• Tsar Nicholas 30th Jun '14 - 2:41pm

      I am amazed at some posters’ contention that going on holiday with the family is a ‘selfish’ action.

      Why not just abolish parents and bring up children in North Korea-style barracks?

    • Richard Dean 30th Jun '14 - 3:03pm

      @Tsar Nicholas
      Your amazement is because you have missed the point. Taking a child out of school so that the parents can go on holiday is, of course, a selfish action on the part of the parents.

    • Given that you don’t have to send your children to school anyway, banning a two-week absence for a family holiday seems rather unnecessary. And if we’re worried that time off will damage their education, we should also ban measles, car accidents and teachers’ strikes.

    • Richard Dean 30th Jun '14 - 5:15pm

      @Sid Cumberland
      Continuity is the key thing you’re missing here. Individually breaking the continuity of a school term can be disruptive. Not only to the child who misses classes, but also to the school which then needs to find a way to repair the loss, and to other pupils who may need to be held back while teacher brings the holiday-maker back up to speed.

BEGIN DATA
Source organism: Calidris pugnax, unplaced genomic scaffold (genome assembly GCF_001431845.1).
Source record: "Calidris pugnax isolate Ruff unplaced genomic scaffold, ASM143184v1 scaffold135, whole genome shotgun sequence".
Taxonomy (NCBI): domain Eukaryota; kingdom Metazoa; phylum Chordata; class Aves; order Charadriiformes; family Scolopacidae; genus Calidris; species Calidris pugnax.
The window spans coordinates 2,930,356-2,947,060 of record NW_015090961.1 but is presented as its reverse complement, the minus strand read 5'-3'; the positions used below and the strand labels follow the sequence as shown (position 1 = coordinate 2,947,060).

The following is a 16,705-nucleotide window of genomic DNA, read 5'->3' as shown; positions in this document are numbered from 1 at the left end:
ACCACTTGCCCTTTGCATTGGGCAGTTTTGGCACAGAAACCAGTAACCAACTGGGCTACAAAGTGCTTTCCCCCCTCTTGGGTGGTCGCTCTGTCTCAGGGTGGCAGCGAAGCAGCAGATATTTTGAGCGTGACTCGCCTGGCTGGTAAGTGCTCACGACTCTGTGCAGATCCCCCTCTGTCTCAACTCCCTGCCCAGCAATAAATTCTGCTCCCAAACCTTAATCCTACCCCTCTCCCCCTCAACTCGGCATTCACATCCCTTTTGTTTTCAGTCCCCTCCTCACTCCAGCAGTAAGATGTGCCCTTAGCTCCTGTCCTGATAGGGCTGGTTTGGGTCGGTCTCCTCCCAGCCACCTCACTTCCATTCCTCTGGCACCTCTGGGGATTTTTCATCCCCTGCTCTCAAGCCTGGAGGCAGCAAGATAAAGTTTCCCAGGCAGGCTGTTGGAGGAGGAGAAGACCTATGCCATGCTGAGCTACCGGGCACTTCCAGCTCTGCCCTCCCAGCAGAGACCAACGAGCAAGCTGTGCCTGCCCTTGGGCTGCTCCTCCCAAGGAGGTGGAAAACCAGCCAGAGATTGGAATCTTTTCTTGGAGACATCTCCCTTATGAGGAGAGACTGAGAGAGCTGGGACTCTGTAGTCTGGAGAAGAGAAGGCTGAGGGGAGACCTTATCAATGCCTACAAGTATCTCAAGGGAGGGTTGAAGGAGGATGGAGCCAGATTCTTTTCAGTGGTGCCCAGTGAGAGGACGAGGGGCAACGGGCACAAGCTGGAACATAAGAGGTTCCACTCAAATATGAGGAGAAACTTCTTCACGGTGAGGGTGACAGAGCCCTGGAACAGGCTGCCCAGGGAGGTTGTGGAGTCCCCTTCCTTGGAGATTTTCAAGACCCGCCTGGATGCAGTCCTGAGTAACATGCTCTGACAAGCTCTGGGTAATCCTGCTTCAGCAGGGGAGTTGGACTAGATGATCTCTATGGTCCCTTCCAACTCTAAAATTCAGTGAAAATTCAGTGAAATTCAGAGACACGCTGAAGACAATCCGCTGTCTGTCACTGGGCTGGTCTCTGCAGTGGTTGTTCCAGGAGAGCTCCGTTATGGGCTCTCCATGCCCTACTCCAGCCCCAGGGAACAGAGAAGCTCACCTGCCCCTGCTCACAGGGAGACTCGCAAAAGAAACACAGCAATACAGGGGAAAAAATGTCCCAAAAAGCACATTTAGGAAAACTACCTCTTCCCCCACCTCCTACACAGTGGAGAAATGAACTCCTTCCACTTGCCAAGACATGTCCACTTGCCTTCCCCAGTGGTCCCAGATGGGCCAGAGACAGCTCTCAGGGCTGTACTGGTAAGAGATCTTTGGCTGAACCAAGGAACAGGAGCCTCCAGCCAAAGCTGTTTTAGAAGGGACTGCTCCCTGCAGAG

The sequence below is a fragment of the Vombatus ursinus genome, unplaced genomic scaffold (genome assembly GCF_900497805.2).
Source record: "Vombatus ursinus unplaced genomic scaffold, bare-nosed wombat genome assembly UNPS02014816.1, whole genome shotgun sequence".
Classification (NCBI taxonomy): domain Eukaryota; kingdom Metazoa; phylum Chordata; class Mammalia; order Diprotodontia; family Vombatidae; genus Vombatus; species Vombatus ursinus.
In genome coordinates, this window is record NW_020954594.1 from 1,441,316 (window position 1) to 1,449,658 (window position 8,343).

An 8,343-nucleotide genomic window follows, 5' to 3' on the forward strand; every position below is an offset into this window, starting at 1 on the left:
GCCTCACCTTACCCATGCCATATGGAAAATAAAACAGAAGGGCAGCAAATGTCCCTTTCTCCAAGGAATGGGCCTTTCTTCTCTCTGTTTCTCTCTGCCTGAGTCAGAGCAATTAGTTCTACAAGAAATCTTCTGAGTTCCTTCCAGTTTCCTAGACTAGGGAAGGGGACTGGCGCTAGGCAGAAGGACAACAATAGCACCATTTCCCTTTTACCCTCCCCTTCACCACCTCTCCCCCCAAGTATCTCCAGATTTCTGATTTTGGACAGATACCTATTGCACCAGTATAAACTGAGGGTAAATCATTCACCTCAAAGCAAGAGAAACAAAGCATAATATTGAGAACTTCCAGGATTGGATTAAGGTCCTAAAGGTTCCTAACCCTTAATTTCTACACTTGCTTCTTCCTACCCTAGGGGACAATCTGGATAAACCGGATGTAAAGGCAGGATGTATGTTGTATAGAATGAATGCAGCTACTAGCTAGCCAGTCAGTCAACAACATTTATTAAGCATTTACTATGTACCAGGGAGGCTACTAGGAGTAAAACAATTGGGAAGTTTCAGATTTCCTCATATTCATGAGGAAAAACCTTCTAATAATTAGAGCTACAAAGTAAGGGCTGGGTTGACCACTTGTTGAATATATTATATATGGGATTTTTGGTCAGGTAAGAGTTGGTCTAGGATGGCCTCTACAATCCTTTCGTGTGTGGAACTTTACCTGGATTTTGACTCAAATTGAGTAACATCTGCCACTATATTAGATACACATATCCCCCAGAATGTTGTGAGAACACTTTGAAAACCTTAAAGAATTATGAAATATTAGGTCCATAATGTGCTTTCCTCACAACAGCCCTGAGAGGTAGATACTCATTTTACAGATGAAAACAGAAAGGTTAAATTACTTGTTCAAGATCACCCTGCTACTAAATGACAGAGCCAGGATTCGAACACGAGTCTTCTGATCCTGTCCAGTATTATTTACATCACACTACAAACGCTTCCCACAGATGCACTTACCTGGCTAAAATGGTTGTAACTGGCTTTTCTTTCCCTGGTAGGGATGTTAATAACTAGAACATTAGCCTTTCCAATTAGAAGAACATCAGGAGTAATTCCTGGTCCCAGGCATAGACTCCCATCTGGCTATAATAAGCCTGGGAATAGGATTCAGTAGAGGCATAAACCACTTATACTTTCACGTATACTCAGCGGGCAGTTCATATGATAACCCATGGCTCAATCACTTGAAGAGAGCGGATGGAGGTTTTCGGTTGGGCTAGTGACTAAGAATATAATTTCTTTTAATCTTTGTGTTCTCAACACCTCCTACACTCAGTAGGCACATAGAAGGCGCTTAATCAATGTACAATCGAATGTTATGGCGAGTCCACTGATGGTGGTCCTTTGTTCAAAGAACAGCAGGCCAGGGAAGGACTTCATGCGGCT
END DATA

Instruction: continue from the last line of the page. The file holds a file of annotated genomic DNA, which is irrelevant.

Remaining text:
• @Richard Dean
      As an ex-headteacher, my experience does not chime with yours. Does your discontinuity not apply to childhood illnesses, accidents and other unavoidable absences? In any case, the ‘holiday maker’ you refer to may have learnt many things during their absence, and their family may have become a better functioning unit which will help the child through their school career.

    • Richard Dean 30th Jun '14 - 8:11pm

      @Sid Cumberland
      Yes it does. And fewer absences are better than more absences. Of course, if parents are willing to pay extra fees to teachers for the extra tuition that will be required to recover from an avoidable absence, and if teachers are willing to be paid extra to take in this burden, then fine. But as an ex-headteacher, you will likely know that teachers generally work very hard already, and that it is probably better not to cause additional disruption.